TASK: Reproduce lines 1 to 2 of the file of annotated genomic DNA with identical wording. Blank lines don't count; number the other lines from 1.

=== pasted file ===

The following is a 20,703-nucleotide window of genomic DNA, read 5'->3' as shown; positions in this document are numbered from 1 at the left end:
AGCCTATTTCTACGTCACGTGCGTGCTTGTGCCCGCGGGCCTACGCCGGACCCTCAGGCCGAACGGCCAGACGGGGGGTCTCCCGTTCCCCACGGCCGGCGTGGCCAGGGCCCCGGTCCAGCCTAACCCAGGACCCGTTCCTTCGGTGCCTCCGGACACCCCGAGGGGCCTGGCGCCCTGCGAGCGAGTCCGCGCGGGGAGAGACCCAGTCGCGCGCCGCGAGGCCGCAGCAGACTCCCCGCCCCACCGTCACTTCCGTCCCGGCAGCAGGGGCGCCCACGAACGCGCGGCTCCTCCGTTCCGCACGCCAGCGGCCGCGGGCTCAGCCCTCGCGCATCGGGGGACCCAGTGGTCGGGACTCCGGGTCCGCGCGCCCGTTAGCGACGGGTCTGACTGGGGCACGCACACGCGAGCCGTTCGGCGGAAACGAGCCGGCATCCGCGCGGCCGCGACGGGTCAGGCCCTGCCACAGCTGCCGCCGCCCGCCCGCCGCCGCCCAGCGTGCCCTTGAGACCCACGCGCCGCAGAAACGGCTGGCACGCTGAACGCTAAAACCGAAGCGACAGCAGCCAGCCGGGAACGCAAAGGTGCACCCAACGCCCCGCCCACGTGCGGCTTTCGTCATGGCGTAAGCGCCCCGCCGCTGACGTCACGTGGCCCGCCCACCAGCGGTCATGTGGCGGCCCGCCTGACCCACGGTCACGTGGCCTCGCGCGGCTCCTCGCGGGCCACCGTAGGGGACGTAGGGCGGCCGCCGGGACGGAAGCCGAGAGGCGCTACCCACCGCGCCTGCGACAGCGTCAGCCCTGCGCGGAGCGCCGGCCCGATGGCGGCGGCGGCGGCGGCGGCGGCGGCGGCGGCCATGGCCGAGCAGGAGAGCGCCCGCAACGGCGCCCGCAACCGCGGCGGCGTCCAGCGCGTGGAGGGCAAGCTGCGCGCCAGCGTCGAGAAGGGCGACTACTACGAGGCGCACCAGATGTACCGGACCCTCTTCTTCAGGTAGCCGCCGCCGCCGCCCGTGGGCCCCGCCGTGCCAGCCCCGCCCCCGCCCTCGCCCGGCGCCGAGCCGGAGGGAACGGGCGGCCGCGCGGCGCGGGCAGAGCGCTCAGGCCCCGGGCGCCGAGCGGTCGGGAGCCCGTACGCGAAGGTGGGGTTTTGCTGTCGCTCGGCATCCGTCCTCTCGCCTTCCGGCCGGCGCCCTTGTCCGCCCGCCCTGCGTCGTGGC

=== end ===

The following is a 20,703-nucleotide window of genomic DNA, read 5'->3' as shown; positions in this document are numbered from 1 at the left end:
AGCCTATTTCTACGTCACGTGCGTGCTTGTGCCCGCGGGCCTACGCCGGACCCTCAGGCCGAACGGCCAGACGGGGGGTCTCCCGTTCCCCACGGCCGGCGTGGCCAGGGCCCCGGTCCAGCCTAACCCAGGACCCGTTCCTTCGGTGCCTCCGGACACCCCGAGGGGCCTGGCGCCCTGCGAGCGAGTCCGCGCGGGGAGAGACCCAGTCGCGCGCCGCGAGGCCGCAGCAGACTCCCCGCCCCACCGTCACTTCCGTCCCGGCAGCAGGGGCGCCCACGAACGCGCGGCTCCTCCGTTCCGCACGCCAGCGGCCGCGGGCTCAGCCCTCGCGCATCGGGGGACCCAGTGGTCGGGACTCCGGGTCCGCGCGCCCGTTAGCGACGGGTCTGACTGGGGCACGCACACGCGAGCCGTTCGGCGGAAACGAGCCGGCATCCGCGCGGCCGCGACGGGTCAGGCCCTGCCACAGCTGCCGCCGCCCGCCCGCCGCCGCCCAGCGTGCCCTTGAGACCCACGCGCCGCAGAAACGGCTGGCACGCTGAACGCTAAAACCGAAGCGACAGCAGCCAGCCGGGAACGCAAAGGTGCACCCAACGCCCCGCCCACGTGCGGCTTTCGTCATGGCGTAAGCGCCCCGCCGCTGACGTCACGTGGCCCGCCCACCAGCGGTCATGTGGCGGCCCGCCTGACCCACGGTCACGTGGCCTCGCGCGGCTCCTCGCGGGCCACCGTAGGGGACGTAGGGCGGCCGCCGGGACGGAAGCCGAGAGGCGCTACCCACCGCGCCTGCGACAGCGTCAGCCCTGCGCGGAGCGCCGGCCCGATGGCGGCGGCGGCGGCGGCGGCGGCGGCGGCGGCCATGGCCGAGCAGGAGAGCGCCCGCAACGGCGCCCGCAACCGCGGCGGCGTCCAGCGCGTGGAGGGCAAGCTGCGCGCCAGCGTCGAGAAGGGCGACTACTACGAGGCGCACCAGATGTACCGGACCCTCTTCTTCAGGTAGCCGCCGCCGCCGCCCGTGGGCCCCGCCGTGCCAGCCCCGCCCCCGCCCTCGCCCGGCGCCGAGCCGGAGGGAACGGGCGGCCGCGCGGCGCGGGCAGAGCGCTCAGGCCCCGGGCGCCGAGCGGTCGGGAGCCCGTACGCGAAGGTGGGGTTTTGCTGTCGCTCGGCATCCGTCCTCTCGCCTTCCGGCCGGCGCCCTTGTCCGCCCGCCCTGCGTCGTGGC